Although the price of petrol has soared to its highest ever level, an academic says it's still cheaper than it was in the 1980s.

Most petrol outlets were last night selling 91-octane fuel for 222.9c a litre, leaving economists like UBS New Zealand's Robin Clements fretting about the effect on household spending through the fragile financial recovery.

"Petrol is such a pervasive product - it is like a tax - it will crowd out other spending," he said.

But University of Canterbury senior economics lecturer Eric Crampton said petrol was actually more expensive in 1981.


"Back then petrol prices were less than 60 cents a litre. While that sounds wonderful, when you adjust for inflation, that is $2.46 per litre in today's dollars, much more than we are paying now.

"While petrol prices have increased substantially recently, they are not hitting ranges where I would expect substantial adverse consequences. Also, people now buy cars that are far more efficient than the ones available even a decade ago, so the cost of driving per kilometre has not risen as substantially."

Mr Crampton said if petrol prices continued to increase due to global economic growth it could have significant consumer effect, but this would be offset by growth in export markets.

"People get very excited about petrol prices because they see them every day while driving. I'm far more worried about inflation in housing costs in Christchurch."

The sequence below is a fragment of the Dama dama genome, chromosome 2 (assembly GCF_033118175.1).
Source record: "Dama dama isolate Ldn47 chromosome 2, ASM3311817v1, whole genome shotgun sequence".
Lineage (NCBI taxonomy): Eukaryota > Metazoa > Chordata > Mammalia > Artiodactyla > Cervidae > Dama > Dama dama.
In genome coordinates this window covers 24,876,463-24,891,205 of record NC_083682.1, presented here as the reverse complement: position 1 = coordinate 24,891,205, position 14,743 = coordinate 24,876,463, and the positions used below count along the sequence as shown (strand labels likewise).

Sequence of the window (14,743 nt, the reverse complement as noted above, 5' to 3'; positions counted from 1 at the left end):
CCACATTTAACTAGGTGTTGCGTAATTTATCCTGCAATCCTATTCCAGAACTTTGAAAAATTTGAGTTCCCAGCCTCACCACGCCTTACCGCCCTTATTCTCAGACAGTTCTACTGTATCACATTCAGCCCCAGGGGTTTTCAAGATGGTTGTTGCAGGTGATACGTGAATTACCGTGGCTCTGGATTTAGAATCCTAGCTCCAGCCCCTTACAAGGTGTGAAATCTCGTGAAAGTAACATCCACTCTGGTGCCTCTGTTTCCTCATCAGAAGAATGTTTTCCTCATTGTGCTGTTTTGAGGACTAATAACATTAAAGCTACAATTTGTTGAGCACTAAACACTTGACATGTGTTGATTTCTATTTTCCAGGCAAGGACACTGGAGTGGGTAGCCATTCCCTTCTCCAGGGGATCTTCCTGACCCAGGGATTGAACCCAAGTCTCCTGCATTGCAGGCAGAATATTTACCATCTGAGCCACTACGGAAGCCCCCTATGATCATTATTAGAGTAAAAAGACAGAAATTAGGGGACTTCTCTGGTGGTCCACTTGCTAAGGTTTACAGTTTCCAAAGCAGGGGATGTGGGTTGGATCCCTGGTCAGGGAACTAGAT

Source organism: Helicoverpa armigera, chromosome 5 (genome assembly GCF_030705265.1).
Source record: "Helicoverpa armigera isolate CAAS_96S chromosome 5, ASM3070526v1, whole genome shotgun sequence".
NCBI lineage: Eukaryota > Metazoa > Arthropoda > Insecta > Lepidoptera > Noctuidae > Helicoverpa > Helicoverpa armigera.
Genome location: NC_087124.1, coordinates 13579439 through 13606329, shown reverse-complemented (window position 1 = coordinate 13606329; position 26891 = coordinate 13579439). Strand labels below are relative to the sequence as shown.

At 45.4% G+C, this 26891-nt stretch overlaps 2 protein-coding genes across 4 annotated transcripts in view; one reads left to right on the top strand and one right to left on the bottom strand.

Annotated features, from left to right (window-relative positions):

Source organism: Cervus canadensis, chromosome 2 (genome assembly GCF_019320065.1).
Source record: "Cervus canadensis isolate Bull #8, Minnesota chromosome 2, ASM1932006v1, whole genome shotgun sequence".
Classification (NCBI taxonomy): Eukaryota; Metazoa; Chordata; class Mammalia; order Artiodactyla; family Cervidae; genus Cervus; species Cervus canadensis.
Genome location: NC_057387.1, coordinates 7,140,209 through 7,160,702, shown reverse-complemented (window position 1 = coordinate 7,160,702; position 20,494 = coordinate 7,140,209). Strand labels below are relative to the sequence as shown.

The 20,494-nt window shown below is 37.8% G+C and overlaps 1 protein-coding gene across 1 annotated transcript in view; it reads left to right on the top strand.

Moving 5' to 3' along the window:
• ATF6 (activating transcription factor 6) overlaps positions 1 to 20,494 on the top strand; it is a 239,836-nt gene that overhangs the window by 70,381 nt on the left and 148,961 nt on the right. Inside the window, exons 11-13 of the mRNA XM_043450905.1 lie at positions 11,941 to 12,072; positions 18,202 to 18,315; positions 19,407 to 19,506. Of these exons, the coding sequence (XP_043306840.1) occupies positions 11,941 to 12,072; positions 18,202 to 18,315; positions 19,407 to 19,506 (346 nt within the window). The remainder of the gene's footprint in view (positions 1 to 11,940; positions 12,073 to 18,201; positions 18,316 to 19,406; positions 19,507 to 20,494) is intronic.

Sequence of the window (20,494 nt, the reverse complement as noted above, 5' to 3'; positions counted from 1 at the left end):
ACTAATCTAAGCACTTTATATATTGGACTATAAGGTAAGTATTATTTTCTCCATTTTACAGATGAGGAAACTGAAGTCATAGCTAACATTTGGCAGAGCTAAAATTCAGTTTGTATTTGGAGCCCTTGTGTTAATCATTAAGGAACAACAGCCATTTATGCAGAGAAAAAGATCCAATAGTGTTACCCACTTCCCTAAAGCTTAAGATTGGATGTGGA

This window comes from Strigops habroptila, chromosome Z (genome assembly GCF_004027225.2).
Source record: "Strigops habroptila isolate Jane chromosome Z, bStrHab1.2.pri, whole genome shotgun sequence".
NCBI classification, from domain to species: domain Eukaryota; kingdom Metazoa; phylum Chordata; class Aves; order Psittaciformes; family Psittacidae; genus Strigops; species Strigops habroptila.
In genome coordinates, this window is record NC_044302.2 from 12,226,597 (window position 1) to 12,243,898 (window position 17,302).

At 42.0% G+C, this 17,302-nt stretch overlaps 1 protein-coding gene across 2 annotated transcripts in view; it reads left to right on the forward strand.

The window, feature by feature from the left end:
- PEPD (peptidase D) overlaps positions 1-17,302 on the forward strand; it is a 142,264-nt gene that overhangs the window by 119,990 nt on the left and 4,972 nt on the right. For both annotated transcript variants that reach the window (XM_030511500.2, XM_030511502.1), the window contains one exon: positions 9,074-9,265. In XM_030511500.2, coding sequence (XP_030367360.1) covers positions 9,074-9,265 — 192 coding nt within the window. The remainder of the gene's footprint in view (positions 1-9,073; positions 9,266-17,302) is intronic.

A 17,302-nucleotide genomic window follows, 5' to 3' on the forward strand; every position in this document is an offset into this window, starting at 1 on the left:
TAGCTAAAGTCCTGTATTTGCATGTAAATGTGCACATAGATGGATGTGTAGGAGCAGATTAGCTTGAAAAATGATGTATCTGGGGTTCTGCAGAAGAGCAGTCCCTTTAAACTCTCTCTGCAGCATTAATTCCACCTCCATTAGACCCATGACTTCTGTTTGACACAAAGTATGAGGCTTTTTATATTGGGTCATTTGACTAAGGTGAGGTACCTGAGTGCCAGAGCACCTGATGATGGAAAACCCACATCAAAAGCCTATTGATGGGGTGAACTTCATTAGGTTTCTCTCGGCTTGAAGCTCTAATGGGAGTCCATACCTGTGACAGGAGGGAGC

Oil companies are blaming the increase on greater economic confidence overseas - in both the United States and Europe - as well as perennial tensions in the Middle East.

AA spokesman Mark Stockdale said that after a succession of cuts in May and June, petrol had risen by 26c a litre in the past six weeks because of rises in international commodity prices, fuel tax and oil company profit margins.

Meanwhile, in Rotorua, motorists are gassing up on the cheapest petrol prices in the country, paying less than $2 per litre for 91 octane at some local service stations.

Mr Stockdale said this was because big corporations were offering incentives to customers.

"It just remains to be seen if it can be sustained though. You can only reduce prices so much to match the competition ... they are absorbing the cost in other ways though so they don't have to pass the cost on to customers. That is good news for Rotorua motorists."